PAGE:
Mental health care is improving, Flemming says
Health Minister Ted Flemming acknowledges 'wheels of government' turn slowly
Health Minister Ted Flemming says his government is committed to continued improvements to mental health care services in the province.
This week a Moncton mother and Provincial Court Judge Michael McKee expressed concerns that improvements were not happening quickly enough and people are unable to receive the care they need quickly.
Flemming acknowledged the challenge of completely changing the way provincial departments respond is a challenging task, especially when the wheels of government turn slowly.
The provincial government does have a plan to transform mental health care in New Brunswick that was announced in May 2011.
"It's a major revision and a major refocusing in the treatment and awareness of health care and I hope that we're going to be leaders in the country in this," Flemming said.
He said after the first year of investment in the action plan there have been improvements, including funding for 100 young people to receive early psychosis intervention.
Further investments will be announced by the provincial government in the March budget, according to the health minister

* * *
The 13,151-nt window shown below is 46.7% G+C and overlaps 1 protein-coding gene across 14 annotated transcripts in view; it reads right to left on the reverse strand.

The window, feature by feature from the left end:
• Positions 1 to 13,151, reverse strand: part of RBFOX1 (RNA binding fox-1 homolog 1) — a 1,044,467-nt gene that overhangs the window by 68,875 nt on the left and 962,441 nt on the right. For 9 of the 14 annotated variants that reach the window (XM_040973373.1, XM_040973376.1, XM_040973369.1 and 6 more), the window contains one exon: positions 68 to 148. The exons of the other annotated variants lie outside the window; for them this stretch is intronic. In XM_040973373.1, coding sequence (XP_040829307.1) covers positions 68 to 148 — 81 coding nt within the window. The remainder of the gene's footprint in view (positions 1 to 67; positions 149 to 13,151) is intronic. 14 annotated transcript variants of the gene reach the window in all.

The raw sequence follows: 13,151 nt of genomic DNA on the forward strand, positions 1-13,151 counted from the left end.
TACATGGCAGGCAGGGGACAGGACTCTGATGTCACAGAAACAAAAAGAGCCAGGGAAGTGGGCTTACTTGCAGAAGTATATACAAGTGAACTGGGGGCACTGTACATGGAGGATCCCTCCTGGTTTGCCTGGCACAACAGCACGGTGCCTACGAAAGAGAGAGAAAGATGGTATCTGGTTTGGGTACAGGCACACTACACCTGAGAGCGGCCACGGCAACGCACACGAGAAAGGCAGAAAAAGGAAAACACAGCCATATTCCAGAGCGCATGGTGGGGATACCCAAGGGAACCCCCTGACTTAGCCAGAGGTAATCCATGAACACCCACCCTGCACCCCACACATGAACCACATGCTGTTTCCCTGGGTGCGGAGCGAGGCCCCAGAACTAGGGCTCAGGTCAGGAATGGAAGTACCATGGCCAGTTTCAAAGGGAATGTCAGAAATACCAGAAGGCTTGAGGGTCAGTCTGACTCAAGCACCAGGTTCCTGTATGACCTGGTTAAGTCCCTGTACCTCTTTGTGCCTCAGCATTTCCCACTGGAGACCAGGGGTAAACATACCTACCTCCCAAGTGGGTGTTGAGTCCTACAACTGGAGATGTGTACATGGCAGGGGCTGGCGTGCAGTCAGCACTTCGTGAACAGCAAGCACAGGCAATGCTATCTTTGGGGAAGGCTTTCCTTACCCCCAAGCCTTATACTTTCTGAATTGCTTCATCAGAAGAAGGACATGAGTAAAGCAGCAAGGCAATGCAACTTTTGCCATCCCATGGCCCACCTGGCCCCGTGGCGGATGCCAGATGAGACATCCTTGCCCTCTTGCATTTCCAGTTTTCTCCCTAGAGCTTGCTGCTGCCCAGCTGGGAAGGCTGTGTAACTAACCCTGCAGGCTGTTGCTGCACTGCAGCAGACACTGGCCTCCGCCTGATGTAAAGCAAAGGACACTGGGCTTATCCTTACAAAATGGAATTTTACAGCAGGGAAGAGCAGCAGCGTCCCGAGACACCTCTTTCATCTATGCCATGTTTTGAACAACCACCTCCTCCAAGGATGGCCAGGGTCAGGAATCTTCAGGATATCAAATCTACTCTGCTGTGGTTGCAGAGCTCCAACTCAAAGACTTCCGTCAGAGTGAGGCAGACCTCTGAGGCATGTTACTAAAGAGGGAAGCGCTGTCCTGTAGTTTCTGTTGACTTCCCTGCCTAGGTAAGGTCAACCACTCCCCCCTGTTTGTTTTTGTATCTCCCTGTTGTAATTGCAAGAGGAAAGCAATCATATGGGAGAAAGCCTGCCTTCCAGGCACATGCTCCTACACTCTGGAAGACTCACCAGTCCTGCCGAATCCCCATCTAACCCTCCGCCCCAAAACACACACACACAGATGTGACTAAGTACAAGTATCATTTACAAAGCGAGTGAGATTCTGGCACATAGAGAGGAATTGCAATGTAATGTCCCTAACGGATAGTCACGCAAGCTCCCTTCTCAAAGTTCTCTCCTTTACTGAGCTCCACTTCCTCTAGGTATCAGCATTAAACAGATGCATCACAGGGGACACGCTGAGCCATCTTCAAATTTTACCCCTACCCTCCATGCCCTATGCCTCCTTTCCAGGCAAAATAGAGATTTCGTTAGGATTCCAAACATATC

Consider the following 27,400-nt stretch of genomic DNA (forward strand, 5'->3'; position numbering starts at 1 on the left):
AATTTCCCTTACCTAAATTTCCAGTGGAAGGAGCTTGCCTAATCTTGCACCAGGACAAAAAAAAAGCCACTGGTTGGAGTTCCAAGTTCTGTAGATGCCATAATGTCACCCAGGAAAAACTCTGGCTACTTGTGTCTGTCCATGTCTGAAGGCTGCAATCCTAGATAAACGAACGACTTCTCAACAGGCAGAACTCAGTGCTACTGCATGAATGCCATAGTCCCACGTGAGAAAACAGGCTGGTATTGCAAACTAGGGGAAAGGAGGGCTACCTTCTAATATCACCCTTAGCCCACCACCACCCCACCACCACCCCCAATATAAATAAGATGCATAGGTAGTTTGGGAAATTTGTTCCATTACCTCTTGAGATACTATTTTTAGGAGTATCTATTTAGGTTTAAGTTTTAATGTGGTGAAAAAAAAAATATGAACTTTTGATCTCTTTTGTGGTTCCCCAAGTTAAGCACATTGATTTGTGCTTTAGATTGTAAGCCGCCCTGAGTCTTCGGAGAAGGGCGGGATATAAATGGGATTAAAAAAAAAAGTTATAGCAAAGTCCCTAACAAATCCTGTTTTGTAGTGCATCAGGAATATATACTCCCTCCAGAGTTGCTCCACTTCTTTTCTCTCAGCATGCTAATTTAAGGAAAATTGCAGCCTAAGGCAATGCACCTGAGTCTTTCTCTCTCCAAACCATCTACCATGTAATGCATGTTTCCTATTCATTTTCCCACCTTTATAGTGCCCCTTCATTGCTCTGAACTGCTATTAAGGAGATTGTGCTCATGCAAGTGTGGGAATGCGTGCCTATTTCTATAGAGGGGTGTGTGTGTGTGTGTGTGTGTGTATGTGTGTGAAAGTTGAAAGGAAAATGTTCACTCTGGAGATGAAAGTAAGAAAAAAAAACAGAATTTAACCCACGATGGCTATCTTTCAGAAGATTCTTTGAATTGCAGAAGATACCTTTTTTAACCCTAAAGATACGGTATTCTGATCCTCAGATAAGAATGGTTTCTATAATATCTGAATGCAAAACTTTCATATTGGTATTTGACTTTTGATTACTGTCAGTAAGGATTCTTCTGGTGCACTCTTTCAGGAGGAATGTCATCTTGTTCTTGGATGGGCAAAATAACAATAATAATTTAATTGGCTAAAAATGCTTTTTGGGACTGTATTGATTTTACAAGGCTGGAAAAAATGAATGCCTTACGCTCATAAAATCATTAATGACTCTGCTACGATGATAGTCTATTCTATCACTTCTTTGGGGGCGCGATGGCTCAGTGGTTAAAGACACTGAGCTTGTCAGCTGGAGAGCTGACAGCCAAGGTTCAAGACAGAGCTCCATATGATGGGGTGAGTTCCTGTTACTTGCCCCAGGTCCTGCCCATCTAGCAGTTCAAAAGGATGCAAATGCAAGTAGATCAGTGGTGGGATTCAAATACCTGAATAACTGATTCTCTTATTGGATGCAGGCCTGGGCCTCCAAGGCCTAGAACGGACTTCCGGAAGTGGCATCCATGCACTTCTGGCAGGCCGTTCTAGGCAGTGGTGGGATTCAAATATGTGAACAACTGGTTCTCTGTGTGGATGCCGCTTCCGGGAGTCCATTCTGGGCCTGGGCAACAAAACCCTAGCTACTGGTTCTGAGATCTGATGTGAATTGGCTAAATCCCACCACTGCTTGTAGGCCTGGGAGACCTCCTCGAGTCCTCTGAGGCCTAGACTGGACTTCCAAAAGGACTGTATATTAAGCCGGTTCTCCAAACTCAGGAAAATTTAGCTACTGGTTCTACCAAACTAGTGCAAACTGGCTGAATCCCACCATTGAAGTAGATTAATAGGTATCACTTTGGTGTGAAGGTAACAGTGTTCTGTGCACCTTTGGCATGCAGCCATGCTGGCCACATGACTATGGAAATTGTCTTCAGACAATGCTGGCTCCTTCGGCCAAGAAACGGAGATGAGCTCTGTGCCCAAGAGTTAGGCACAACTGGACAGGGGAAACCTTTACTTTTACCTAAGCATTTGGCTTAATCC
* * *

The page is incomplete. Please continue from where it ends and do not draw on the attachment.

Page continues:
Mental health reforms coming
Flemming said he is asking New Brunswickers to cut him some slack, explaining that he's only been the health minister for four months.
"The [action] plan is 2011-2018, then we had a switch of ministers ... and I find that a $3 billion portfolio, 20-some thousand employees, health renewal and everything else, that I just humanly can't get to everything on day one."
The Action Plan for Mental Health in New Brunswick used a 2009 report by McKee as its foundation.
McKee led a task force that concluded the mental health care system had to be completely rebuilt in New Brunswick to meet the needs of people.
Flemming said he respects the work McKee did and his government is committed to making those changes.
"It's a big task and the reason why we put the plan on from 2011 to 2018 is because this is more process than event. This isn't just the single stroke, or flick of the pen, this is a process of treatment, a process of education, a complete redefining," he said.
Flemming said he understands the concerns of families who are struggling but also said they have to be reasonable in their expectations.
"This is a real issue, mental health is real, it's of concern and we've got to keep our eye on the goal and stay focussed and keep moving forward," the health minister said.